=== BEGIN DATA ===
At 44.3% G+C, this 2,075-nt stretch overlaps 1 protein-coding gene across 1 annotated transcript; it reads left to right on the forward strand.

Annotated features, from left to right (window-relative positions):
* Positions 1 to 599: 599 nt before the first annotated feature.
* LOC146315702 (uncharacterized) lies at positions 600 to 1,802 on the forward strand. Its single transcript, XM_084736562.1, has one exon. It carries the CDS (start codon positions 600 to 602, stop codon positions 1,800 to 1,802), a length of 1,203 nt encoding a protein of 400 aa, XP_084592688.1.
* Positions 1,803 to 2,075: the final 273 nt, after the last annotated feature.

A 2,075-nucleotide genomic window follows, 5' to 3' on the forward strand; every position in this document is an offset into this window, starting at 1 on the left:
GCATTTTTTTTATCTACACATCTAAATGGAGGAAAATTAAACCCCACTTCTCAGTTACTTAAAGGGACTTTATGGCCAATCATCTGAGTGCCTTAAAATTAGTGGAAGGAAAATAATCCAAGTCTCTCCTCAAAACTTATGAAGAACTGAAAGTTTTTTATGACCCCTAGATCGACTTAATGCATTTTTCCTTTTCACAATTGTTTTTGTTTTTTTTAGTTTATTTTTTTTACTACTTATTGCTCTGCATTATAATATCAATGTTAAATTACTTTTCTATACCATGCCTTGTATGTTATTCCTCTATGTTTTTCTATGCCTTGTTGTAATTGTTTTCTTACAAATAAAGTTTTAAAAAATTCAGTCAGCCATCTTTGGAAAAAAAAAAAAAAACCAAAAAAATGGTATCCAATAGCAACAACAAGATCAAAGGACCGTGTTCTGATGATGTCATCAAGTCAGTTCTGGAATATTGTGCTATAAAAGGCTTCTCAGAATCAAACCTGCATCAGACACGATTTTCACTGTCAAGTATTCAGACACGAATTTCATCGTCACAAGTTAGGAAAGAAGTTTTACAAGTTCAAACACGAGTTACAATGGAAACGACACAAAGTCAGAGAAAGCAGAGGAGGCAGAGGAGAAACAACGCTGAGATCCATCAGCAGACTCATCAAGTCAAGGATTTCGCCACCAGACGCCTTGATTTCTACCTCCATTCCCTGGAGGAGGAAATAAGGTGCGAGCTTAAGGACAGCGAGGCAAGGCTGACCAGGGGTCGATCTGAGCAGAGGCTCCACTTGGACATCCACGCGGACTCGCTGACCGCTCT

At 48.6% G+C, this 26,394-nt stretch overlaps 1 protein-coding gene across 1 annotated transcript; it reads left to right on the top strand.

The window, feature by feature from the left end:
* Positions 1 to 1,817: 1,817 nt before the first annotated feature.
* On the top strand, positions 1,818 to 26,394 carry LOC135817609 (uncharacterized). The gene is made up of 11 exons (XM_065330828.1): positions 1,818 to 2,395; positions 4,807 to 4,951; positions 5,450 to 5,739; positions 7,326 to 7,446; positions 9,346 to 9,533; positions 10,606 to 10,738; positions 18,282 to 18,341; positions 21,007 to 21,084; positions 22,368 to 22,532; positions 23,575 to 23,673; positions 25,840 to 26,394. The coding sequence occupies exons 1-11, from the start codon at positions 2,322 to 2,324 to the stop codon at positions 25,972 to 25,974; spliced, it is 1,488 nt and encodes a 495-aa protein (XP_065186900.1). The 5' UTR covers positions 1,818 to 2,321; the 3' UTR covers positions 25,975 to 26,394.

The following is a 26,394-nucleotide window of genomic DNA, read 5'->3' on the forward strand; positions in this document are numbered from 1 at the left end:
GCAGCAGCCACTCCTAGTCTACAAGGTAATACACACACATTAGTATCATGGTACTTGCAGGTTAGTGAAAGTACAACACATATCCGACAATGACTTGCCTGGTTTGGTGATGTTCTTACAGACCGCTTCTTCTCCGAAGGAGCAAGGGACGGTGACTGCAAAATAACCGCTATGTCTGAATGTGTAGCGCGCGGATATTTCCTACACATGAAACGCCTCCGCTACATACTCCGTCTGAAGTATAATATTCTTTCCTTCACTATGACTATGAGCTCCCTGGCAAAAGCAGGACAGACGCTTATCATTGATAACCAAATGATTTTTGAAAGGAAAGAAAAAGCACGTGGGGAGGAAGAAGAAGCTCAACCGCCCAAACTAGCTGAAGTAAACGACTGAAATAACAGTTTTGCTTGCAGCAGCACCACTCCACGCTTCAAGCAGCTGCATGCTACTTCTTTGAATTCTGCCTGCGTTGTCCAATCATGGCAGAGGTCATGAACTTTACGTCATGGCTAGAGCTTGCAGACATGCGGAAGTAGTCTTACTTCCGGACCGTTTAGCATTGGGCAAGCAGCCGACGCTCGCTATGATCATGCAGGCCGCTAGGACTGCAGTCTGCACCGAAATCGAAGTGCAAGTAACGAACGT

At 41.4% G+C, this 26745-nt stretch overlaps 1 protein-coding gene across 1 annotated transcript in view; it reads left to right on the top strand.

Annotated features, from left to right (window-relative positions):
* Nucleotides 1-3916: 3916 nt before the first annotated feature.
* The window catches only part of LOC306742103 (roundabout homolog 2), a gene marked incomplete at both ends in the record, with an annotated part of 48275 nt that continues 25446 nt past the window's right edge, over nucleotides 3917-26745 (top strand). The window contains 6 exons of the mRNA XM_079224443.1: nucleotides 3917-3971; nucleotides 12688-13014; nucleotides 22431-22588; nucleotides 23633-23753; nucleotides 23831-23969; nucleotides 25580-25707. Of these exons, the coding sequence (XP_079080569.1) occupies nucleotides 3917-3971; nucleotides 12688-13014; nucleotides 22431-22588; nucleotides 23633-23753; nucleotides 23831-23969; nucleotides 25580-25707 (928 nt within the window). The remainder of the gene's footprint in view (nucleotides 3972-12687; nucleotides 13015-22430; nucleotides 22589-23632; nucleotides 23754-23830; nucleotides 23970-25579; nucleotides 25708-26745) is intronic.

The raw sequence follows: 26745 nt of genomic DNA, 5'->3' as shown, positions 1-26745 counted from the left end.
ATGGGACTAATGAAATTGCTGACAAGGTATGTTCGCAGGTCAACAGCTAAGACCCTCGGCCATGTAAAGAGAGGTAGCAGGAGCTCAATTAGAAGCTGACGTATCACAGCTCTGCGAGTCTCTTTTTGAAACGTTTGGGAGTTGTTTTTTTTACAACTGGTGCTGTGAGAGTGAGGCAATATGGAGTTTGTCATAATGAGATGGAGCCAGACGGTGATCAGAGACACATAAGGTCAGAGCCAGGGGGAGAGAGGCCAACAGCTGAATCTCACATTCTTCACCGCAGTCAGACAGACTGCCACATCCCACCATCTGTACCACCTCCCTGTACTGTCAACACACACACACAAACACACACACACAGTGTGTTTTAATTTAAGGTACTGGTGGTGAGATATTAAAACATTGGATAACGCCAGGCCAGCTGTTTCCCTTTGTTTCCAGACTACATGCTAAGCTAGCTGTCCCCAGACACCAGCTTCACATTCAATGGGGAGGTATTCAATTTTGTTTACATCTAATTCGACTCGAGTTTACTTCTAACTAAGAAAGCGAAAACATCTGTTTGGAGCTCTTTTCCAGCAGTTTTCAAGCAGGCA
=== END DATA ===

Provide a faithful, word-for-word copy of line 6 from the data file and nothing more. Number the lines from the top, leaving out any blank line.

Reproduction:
A 2,075-nucleotide genomic window follows, 5' to 3' on the forward strand; every position in this document is an offset into this window, starting at 1 on the left: